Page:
Gapping

Sister, I never knew you,
Not your stories or your places.
I barely knew your name.

There are waves between us.
Extreme mysteries.
Lifetimes.

I try to read your eyes,
Open gates, make roads,
Unfold a future.



RF 2016

Friday, 2 September 2016

Stars on Friday






Some stars

It’s not the sadness
We love the most;
That can come easy,
We all know that.

It’s more the soaring
That calls us close,
The stretch, the gasp,
The ‘how did they...?’

We say things like,
‘They made it look easy’,
But the truth shouts loud,
The power of wow.



RF 2016


So, this is a new poem, another wee thing. It was prompted by, for a start, listening to singer/songwriter/musician Kathryn Williams talking about her passion, if you like, for the work of Sylvia Plath (radio programme here... I don't know how long that link will be live...). Also it's influenced, I am sure, by my having another listening-to-heaps-of-Amy-Winehouse period of late (and that was prompted possibly by another blogger here...). I almost can't describe the effect that that Winehouse voice has on me sometimes... and it's not about the tattoos and the look, the misery, the waste etc. etc.... it is the sound, the effort and the work of it. There are lots of other singers and voices that I adore (I heard Gil Scott Heron's 'B Movie' on the radio the other day and had a moment... sound and content - love!) but Amy's voice is definitely up there in my (quite large) 'favourites' pile. Here's a blast of her, because the wow can pull you through:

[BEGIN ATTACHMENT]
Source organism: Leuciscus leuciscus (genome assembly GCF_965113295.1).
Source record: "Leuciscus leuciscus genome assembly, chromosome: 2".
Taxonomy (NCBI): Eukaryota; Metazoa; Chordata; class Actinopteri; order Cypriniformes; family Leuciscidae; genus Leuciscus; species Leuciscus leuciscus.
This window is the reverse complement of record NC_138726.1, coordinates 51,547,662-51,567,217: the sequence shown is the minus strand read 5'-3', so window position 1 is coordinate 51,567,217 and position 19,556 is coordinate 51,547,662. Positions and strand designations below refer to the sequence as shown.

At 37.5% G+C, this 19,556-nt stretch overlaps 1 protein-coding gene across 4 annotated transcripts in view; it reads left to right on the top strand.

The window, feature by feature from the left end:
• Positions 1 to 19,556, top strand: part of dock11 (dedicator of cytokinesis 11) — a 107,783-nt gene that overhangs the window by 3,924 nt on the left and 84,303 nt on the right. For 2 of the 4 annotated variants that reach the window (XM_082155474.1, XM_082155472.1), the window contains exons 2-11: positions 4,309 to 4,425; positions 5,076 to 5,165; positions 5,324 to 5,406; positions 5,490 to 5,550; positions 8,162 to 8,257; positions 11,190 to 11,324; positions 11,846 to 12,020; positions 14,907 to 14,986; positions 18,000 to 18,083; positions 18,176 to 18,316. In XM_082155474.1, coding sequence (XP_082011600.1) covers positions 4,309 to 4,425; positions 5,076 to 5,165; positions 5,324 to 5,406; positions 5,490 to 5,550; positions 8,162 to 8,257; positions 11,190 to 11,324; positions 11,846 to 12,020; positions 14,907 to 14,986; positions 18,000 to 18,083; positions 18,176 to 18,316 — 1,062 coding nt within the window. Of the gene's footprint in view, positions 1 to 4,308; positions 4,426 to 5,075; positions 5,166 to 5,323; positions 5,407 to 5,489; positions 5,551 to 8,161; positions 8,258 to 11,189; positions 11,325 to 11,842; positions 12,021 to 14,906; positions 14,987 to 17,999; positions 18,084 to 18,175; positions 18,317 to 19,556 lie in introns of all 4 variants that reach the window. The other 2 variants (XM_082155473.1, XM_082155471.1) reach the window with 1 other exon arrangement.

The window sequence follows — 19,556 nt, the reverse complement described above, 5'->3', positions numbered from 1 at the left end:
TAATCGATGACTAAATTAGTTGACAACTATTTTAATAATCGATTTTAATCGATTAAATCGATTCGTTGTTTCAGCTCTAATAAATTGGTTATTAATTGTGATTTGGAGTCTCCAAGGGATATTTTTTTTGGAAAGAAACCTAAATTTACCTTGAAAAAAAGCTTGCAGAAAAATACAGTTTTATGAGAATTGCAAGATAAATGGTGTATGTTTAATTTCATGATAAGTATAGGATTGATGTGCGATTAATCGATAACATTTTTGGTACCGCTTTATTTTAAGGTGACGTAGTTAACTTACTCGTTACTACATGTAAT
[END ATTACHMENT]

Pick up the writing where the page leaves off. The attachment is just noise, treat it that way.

Photo at the top of this post is local Sunnyside ex-hospital (yes, again), taken last week, through shades...

Friday, 26 August 2016

Reflection






Stopping

You get to a milestone;
You look around, take stock.
Maybe you sit down,
Have a drink of something,
Maybe with friends,
Maybe not.

You review the route so far,
What’s loved, learned, lost.
There is a soundtrack,
You recall some of it.
Maybe the greatest hits,
Maybe not.



RF 2016